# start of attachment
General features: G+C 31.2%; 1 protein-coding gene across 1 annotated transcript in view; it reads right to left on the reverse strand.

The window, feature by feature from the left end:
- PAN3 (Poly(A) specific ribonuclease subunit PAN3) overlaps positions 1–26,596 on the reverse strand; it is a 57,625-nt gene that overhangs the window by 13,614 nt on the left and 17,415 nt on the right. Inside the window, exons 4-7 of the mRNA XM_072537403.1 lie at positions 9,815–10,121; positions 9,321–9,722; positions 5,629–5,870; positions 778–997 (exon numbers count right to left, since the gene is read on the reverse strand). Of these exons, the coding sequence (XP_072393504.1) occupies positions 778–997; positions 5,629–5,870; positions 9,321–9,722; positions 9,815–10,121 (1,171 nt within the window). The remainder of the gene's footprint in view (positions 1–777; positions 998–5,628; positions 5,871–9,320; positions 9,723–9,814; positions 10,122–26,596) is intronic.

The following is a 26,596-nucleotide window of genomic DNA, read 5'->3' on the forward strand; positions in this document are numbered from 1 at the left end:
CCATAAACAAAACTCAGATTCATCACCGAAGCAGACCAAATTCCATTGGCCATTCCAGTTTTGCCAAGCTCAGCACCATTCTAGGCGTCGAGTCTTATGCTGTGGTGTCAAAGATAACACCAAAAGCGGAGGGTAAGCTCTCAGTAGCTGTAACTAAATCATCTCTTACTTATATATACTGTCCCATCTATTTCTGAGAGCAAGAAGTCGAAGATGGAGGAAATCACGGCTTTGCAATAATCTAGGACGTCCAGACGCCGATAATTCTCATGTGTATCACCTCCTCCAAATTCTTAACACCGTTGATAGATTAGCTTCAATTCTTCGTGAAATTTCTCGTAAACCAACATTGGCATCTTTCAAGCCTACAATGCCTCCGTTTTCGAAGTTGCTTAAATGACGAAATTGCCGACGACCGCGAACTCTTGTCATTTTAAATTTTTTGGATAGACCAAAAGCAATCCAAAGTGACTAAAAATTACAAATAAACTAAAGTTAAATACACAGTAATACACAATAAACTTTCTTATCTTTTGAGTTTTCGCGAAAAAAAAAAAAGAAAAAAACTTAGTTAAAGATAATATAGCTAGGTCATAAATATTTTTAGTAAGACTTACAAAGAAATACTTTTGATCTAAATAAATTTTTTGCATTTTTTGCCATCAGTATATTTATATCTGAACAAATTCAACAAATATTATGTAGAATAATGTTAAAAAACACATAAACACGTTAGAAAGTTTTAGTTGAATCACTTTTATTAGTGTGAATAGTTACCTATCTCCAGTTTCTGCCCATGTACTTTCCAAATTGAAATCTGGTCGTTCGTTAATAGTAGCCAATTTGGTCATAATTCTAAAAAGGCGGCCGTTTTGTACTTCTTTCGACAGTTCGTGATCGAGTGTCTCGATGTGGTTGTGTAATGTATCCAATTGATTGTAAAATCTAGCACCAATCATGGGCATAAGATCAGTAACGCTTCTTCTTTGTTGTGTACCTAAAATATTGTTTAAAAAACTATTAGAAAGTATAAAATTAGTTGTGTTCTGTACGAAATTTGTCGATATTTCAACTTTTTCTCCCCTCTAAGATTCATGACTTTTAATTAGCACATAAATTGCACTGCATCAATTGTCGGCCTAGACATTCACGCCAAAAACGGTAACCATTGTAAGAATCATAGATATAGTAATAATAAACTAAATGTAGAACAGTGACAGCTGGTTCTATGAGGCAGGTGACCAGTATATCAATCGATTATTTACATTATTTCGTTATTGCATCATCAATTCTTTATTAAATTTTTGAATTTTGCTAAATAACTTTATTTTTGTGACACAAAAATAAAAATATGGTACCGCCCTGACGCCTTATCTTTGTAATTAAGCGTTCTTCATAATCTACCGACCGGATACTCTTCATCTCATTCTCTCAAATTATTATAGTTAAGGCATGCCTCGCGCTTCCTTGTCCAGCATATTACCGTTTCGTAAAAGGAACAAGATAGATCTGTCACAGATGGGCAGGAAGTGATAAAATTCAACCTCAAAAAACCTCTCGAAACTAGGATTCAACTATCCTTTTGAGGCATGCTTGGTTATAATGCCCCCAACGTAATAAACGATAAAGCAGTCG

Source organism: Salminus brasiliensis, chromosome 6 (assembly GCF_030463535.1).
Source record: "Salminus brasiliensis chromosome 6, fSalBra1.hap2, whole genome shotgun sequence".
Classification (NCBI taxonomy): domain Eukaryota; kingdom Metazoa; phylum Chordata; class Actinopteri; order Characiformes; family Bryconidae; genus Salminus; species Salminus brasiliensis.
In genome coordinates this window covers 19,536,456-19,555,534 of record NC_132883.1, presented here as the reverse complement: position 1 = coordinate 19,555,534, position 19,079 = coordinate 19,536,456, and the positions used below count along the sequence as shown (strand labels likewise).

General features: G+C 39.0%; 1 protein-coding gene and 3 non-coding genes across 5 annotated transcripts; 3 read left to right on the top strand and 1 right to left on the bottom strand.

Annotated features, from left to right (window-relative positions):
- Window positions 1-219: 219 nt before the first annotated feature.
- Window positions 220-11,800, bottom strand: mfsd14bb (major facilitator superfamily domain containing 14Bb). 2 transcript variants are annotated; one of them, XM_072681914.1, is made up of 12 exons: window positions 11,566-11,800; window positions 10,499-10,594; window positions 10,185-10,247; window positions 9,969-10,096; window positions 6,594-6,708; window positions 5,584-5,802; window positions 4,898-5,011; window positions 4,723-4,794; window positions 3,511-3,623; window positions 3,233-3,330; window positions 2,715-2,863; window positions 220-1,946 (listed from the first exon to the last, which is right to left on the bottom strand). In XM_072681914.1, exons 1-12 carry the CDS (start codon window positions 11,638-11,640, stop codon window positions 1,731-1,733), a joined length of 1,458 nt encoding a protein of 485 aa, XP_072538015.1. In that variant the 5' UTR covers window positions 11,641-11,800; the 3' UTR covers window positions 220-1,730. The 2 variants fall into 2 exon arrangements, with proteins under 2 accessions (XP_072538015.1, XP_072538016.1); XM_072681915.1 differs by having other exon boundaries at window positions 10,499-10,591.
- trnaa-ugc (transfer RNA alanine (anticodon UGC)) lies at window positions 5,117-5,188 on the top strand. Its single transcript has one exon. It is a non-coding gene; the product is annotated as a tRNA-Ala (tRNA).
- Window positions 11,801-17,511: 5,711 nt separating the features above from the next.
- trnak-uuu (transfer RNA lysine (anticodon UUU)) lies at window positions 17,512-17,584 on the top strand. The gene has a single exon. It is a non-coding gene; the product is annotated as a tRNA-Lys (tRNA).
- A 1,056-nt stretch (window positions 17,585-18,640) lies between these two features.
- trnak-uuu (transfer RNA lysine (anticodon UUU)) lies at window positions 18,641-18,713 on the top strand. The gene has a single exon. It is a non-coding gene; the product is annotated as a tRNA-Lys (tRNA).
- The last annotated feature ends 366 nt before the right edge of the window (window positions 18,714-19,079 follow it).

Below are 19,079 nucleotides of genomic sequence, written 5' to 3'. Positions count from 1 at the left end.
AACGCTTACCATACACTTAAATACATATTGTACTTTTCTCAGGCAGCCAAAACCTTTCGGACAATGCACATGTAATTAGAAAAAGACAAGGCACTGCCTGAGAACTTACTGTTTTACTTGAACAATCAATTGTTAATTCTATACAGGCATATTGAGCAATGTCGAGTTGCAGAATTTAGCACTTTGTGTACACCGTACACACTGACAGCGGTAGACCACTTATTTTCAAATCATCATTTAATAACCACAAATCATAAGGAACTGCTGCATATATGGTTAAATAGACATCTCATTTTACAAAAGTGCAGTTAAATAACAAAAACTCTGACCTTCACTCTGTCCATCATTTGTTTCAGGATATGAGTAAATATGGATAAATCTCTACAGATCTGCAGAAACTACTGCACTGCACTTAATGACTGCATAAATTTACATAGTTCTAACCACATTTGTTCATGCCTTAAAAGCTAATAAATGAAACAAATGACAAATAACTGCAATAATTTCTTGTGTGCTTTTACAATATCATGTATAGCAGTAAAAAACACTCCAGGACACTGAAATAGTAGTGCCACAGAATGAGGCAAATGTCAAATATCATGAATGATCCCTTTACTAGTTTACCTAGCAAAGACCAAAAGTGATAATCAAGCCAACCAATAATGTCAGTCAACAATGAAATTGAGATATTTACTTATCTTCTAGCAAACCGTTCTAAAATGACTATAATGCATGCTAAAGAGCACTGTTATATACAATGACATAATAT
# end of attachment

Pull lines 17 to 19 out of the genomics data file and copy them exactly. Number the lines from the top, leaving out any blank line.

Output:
- A 1,056-nt stretch (window positions 17,585-18,640) lies between these two features.
- trnak-uuu (transfer RNA lysine (anticodon UUU)) lies at window positions 18,641-18,713 on the top strand. The gene has a single exon. It is a non-coding gene; the product is annotated as a tRNA-Lys (tRNA).
- The last annotated feature ends 366 nt before the right edge of the window (window positions 18,714-19,079 follow it).